a ring stator having at least one supporting surface for supporting the Langevin vibrators arranged adjacent to each other on the supporting surface so as to form a ring; wherein
each of the piezoelectric ceramic plates has a first polarized region and a second polarized region which are polarized in mutually opposite directions and the Langevin vibrators are arranged on the ring stator such that the first polarized region of each Langevin vibrator is disposed adjacent to the second polarized region of an adjacent one of the Langevin vibrators.
8. An ultrasonic motor as claimed in claim 1, further comprising a first pair of electrodes and a second pair of electrodes provided on each of the piezoelectric ceramic plates, the first and second pair of electrodes being arranged and adapted to polarize the first and second polarized regions in response to receiving a direct voltage.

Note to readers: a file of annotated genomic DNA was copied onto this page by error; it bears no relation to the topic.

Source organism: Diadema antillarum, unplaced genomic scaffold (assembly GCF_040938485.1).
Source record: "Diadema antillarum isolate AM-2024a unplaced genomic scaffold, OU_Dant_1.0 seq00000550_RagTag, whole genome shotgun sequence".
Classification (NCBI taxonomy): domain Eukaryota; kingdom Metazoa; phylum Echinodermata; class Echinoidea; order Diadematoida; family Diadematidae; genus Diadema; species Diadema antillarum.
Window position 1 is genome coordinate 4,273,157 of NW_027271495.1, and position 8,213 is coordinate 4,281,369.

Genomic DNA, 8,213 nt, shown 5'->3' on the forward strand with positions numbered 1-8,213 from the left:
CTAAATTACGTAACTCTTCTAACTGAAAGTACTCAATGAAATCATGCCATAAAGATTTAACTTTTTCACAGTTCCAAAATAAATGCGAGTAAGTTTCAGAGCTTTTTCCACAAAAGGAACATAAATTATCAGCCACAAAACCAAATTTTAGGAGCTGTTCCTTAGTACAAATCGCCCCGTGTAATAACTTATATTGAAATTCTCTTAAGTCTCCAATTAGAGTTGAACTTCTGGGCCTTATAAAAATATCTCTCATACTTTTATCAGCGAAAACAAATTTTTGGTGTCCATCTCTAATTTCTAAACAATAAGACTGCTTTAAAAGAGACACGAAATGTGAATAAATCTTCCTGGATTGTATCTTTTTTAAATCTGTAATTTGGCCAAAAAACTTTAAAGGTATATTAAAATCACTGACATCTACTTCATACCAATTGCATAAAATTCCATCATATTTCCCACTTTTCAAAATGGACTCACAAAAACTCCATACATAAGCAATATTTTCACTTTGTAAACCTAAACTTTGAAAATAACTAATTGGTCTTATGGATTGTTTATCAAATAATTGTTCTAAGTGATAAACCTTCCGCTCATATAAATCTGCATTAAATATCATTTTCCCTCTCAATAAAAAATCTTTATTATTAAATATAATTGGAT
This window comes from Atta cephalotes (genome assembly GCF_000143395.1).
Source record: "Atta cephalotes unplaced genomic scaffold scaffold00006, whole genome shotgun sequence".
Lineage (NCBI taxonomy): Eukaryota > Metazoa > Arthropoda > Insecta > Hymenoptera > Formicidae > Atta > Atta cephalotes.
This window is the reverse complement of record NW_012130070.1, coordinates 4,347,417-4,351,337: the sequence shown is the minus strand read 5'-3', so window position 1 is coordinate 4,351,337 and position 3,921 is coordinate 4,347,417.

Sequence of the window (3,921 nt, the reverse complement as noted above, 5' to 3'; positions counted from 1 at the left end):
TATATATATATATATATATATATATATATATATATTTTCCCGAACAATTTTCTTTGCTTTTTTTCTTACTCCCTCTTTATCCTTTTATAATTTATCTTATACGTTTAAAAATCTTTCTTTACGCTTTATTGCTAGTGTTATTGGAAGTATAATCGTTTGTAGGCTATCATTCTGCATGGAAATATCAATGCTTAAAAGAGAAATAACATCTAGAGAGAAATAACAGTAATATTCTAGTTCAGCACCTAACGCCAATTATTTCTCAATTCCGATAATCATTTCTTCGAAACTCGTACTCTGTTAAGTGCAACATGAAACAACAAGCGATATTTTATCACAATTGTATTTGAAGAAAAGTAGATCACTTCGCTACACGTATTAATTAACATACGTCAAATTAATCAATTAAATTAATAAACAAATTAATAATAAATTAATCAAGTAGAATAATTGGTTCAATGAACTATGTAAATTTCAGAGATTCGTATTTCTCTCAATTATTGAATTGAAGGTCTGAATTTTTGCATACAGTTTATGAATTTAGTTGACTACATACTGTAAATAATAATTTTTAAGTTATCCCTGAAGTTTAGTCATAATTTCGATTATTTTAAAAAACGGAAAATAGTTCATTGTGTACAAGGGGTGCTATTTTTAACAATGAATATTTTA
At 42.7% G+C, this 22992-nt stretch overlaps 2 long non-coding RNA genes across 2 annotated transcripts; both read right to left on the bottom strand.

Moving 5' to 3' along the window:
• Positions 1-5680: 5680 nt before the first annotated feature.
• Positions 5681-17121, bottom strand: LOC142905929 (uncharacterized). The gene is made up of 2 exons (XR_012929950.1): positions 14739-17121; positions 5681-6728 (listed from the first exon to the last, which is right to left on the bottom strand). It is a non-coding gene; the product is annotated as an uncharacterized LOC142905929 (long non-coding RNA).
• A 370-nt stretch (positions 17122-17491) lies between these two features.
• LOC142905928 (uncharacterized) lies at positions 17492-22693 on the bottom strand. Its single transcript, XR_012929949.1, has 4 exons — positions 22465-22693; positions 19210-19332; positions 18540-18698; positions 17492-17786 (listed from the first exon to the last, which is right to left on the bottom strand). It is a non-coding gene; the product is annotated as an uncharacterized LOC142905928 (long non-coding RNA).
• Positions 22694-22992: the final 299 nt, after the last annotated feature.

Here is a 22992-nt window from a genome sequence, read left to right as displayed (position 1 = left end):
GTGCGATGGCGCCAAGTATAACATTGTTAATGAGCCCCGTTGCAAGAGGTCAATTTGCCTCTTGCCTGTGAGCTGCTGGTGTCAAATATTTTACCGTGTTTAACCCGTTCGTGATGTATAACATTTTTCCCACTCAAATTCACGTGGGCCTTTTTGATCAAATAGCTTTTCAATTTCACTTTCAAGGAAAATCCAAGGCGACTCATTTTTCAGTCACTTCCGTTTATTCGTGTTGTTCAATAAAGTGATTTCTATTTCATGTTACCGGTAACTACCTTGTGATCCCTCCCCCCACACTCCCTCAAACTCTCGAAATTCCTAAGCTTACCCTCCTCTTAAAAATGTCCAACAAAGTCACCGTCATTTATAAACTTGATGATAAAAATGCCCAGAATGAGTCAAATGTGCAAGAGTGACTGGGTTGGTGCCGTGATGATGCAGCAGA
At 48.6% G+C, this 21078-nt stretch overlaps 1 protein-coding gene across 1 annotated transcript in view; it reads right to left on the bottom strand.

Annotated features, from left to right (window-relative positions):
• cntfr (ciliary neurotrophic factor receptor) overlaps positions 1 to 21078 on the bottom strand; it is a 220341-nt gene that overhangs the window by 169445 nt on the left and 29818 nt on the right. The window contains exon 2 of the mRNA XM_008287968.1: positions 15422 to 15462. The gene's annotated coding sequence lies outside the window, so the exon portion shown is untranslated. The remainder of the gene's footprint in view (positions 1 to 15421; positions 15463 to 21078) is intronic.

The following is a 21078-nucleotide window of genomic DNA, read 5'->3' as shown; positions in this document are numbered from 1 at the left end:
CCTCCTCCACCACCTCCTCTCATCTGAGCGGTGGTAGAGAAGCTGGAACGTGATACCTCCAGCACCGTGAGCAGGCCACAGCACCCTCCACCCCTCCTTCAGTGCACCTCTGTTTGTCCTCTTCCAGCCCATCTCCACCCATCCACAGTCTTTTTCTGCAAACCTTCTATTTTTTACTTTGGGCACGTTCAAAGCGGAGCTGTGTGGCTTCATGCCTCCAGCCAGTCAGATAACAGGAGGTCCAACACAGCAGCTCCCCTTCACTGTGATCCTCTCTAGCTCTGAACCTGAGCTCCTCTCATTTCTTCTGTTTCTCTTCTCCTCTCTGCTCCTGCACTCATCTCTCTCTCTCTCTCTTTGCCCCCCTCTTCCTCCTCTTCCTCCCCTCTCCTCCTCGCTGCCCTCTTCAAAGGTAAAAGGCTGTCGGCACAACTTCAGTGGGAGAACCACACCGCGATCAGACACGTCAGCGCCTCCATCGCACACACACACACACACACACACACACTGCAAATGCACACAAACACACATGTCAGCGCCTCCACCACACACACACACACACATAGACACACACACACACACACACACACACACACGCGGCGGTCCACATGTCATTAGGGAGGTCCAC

9. An ultrasonic motor as claimed in claim 8, wherein the first pair of electrodes are separated from the second pair of electrodes by a separation line extending in a direction that is substantially perpendicular to the at least one supporting surface of the ring stator.
10. An ultrasonic motor as claimed in claim 1, wherein the Langevin vibrators are adapted and arranged to vibrate in the flexural mode and the length mode such that the elliptical vibration of each of the edge portions of the metal terminals are substantially in phase with each other.
11. An ultrasonic motor as claimed in claim 1, wherein each of the Langevin vibrators are arranged and adapted to vibrate so as to drive the ultrasonic motor at a single frequency.
12. An ultrasonic motor as claimed in claim 1, wherein the rotor is in contact with the edge portions of the metal terminals.